100,000 Monks in prayer for a better world

100,000 Monks in prayer for a better world

“The best and most beautiful things in the world cannot be seen or even touched – they must be felt with the heart.” – Helen Keller

Often we find that the way we see things affects our inner being. That strong emotional response influenced by a connection felt in our great proverbial heart is utterly rewarding. Quite recently I found myself searching for this undeniable connection to something real and beautiful. Not mainstream commercial beauty, nor a simple beauty to the eye, but an honest beauty to the heart and soul. With the help of my trusty friend Google, a good cup of herbal tea and a heart-melting collection of pictures compiled by Maia McCann on Distractify (Please check out her link at the ende of this page), I was able to find what I needed. Of course, there were other sources and other images that moved me, but today I’d like to share just a few of my favorite images with you, along with some wise (and quite suitable) quotes.

“I look to a day when people will not be judged by the color of their skin, but by the content of their character.”

 Martin Luther King Jr.

3 Weeks old infant with albinism snuggles up to his cousin for a snooze.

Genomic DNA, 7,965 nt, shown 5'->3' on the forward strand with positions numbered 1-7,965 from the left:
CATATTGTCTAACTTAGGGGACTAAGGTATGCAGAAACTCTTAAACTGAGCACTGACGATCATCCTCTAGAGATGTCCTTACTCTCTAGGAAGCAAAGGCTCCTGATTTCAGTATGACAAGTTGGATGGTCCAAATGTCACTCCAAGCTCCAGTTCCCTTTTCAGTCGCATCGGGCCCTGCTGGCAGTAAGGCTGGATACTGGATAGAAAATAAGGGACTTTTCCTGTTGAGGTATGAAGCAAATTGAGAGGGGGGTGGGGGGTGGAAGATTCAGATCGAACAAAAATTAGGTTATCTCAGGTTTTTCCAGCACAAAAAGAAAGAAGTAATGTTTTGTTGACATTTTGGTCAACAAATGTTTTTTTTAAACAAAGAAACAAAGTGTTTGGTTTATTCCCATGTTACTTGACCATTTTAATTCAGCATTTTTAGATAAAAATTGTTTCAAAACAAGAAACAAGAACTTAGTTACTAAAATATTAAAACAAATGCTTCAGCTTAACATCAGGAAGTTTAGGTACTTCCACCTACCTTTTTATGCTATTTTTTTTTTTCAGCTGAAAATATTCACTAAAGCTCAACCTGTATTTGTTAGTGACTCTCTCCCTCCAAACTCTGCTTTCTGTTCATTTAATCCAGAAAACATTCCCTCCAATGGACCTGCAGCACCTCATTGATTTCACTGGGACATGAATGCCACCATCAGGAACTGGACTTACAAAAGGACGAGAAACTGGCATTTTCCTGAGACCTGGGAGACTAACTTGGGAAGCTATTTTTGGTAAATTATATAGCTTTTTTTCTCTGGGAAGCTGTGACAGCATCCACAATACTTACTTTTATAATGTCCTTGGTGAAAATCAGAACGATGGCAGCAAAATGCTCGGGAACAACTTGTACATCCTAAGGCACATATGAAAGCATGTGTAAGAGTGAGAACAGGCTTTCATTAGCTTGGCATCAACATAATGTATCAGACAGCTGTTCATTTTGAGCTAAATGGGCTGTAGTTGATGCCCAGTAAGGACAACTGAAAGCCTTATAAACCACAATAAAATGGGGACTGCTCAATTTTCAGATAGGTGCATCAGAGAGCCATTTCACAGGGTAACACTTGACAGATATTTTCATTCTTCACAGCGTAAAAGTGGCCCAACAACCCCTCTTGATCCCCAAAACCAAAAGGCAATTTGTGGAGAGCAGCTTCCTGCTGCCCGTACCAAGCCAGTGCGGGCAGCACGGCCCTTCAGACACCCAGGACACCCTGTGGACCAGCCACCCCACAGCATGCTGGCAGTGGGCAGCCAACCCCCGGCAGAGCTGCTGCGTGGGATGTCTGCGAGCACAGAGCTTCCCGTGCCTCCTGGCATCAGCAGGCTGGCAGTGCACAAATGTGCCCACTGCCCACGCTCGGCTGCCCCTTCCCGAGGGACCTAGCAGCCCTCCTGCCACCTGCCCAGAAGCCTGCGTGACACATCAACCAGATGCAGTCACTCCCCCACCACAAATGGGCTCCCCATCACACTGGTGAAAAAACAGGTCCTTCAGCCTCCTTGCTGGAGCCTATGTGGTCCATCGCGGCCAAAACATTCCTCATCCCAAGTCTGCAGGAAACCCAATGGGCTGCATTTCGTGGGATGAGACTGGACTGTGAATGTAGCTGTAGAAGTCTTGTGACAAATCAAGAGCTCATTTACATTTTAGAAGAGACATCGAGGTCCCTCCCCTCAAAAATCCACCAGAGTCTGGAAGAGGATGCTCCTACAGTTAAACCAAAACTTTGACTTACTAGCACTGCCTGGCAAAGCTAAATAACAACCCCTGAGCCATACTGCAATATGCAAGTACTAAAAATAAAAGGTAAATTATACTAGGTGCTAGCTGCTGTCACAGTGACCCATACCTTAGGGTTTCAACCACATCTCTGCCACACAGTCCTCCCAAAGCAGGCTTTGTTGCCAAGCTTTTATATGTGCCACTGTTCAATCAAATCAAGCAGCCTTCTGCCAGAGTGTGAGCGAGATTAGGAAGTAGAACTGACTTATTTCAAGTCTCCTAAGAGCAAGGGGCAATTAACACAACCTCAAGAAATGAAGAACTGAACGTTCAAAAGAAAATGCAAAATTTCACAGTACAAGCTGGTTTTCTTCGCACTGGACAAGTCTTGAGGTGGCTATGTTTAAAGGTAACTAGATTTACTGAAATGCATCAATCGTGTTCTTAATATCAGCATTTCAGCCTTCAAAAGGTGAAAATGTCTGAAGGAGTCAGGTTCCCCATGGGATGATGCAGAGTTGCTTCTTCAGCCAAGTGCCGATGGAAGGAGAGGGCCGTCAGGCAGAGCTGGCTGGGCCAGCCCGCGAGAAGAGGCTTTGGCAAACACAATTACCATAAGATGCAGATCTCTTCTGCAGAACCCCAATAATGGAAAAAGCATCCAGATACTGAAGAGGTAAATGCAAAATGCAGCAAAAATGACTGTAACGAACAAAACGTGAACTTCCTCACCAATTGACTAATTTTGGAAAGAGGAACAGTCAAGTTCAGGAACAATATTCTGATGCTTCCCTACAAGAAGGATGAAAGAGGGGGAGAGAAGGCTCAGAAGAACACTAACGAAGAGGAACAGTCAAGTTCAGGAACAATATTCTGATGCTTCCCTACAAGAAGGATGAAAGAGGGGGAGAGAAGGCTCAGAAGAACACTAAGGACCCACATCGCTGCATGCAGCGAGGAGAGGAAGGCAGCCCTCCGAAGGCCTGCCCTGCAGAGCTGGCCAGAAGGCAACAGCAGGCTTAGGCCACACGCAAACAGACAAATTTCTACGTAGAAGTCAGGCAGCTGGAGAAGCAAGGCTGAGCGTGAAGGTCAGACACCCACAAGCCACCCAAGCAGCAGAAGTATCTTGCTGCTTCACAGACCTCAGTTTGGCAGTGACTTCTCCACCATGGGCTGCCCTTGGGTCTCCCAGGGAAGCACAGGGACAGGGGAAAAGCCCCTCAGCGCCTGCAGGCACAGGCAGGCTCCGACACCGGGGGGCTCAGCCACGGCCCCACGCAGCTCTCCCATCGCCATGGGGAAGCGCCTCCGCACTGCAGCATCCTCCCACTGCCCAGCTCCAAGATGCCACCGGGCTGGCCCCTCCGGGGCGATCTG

3 Weeks old infant with albinism snuggles up to his cousin for a snooze.

“There can be no keener revelation of a society’s soul than the way in which it treats its children.”

Nelson Mandela
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“In everyone’s life, at some time, our inner fire goes out. It is then burst into flame by an encounter with another human being. We should all be thankful for those people who rekindle the inner spirit.”

Albert Schweitzer

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“The earth is the mother of all people, and all people should have equal rights upon it.”

Chief Joseph

Supporters celebrate as Minnesota legalizes gay marriage.

Supporters celebrate as Minnesota legalizes gay marriage.


Edit: Here are some inspiring pictures that were taken of strong women that changed history. This simply made me smile with pride. Please check out the link to the source below.

Women boxing on a roof in L.A in 1933

Women boxing on a roof in L.A in 1933

Kathrine Switzer becomes the first woman to run the Boston Marathon, despite attempts by the marathon organizer to stop her. [1967]

Kathrine Switzer becomes the first woman to run the Boston Marathon, despite attempts by the marathon organizer to stop her. [1967]

Volunteers learn how to fight fires at Pearl Harbor [c. 1941 - 1945]

Volunteers learn how to fight fires at Pearl Harbor [c. 1941 – 1945]

A Lockheed employee working on a P-38 Lightning [Burbank, California, 1944]

A Lockheed employee working on a P-38 Lightning [Burbank, California, 1944]

Sarla Thakral, 21 years old, the first Indian woman to earn a pilot license. [1936]

Sarla Thakral, 21 years old, the first Indian woman to earn a pilot license. [1936]

Photograph of a samurai warrior. [c. late 1800s]

Photograph of a samurai warrior. [c. late 1800s]

I’d like to thank Distractify for this wonderful compilation of pictures. Here are the links as promised.

http://news.distractify.com/people/complex-humans/?v=1

http://news.distractify.com/people/powerful-photos-of-women/?v=1